Objectives: This study determines the predictive value of brachial pulse pressure for cardiovascular stroke and coronary mortality in a large population categorized by blood pressure level.
Methods: The population was composed of 69,989 subjects aged more than 50 years and divided into 'optimal', 'normal' and 'normal high' normotensive subjects, and grades 1, 2, 3 hypertensive subjects as defined in the 2003 European Guidelines for Management of Hypertension. Hazard ratios for mortality were evaluated using Cox regression models before and after adjustment for pulse pressure. To further assess the role of pulse pressure in mortality, subjects were also classified as 'normotensive' and 'hypertensive' whether they were with or without elevated pulse pressure (> or =60 mmHg).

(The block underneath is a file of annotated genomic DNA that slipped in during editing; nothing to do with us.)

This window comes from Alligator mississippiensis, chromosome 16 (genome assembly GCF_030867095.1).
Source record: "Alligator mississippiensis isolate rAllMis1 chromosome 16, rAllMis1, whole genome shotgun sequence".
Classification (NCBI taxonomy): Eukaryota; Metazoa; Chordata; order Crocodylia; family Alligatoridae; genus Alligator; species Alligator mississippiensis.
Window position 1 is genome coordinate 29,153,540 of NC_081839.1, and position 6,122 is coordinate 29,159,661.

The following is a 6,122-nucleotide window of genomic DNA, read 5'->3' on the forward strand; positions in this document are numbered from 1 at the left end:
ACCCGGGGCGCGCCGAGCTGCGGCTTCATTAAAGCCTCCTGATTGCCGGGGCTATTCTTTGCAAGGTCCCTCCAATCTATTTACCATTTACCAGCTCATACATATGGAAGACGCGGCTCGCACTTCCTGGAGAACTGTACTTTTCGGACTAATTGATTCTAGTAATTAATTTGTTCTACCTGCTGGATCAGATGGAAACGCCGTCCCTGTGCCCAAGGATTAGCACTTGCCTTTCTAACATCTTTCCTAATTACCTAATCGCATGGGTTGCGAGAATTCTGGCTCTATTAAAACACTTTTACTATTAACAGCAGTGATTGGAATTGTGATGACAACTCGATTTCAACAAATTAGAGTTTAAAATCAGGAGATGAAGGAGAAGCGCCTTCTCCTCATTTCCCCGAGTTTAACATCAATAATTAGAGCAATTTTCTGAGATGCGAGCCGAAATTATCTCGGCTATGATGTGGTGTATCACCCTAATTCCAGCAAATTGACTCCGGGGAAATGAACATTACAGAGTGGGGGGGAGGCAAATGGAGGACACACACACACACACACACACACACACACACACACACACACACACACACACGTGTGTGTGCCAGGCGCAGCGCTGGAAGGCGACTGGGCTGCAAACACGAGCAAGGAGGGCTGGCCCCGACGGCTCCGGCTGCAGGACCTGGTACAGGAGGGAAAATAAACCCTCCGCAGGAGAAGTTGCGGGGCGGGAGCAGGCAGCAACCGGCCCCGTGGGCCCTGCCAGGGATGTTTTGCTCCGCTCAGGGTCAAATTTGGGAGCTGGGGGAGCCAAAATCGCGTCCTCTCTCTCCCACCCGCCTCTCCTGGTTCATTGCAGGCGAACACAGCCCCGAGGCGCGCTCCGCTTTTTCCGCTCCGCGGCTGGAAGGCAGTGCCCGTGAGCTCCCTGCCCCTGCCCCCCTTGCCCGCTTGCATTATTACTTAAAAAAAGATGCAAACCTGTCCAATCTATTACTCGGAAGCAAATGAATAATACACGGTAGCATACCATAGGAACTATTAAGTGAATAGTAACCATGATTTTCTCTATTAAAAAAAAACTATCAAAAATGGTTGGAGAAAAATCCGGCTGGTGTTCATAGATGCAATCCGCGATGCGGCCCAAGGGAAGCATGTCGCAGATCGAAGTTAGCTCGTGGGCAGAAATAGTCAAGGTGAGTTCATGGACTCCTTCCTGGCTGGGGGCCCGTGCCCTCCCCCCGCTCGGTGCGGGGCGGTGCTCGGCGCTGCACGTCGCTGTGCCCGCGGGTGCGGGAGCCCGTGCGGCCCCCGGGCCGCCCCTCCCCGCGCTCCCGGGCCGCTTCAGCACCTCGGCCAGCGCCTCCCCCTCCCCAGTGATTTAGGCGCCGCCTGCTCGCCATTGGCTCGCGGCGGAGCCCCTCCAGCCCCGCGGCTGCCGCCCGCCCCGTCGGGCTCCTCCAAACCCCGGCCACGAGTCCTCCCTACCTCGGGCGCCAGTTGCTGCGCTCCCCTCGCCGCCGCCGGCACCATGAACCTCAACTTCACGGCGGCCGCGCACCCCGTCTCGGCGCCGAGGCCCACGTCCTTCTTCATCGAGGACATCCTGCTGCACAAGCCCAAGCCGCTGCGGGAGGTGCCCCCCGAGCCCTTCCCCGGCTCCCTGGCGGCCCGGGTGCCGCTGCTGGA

Results: By comparison with 'optimal' values, before adjustment for pulse pressure, the hazard ratio for cardiovascular, coronary and stroke mortality increased markedly for blood pressure groups as defined by the European blood pressure classification. For cardiovascular and coronary mortality, the hazard ratio was significant both in the 'high normal' and hypertensive ranges. For stroke mortality, hazard ratio was significant only in the hypertensive ranges. After adjustment to pulse pressure, hazard ratio remained unmodified for stroke mortality. For coronary mortality, the risk was attenuated in 'high normal' and all hypertensive groups. A study of the pulse pressure classification in subjects dichotomized as normotensive and hypertensive subjects indicated that pulse pressure was an independent risk factor for cardiovascular mortality.
Conclusion: Increased pulse pressure predicts cardiovascular mortality, acting more on coronary than cerebral vessels. This finding involves all blood pressure ranges, including subjects with low diastolic but normal systolic blood pressure.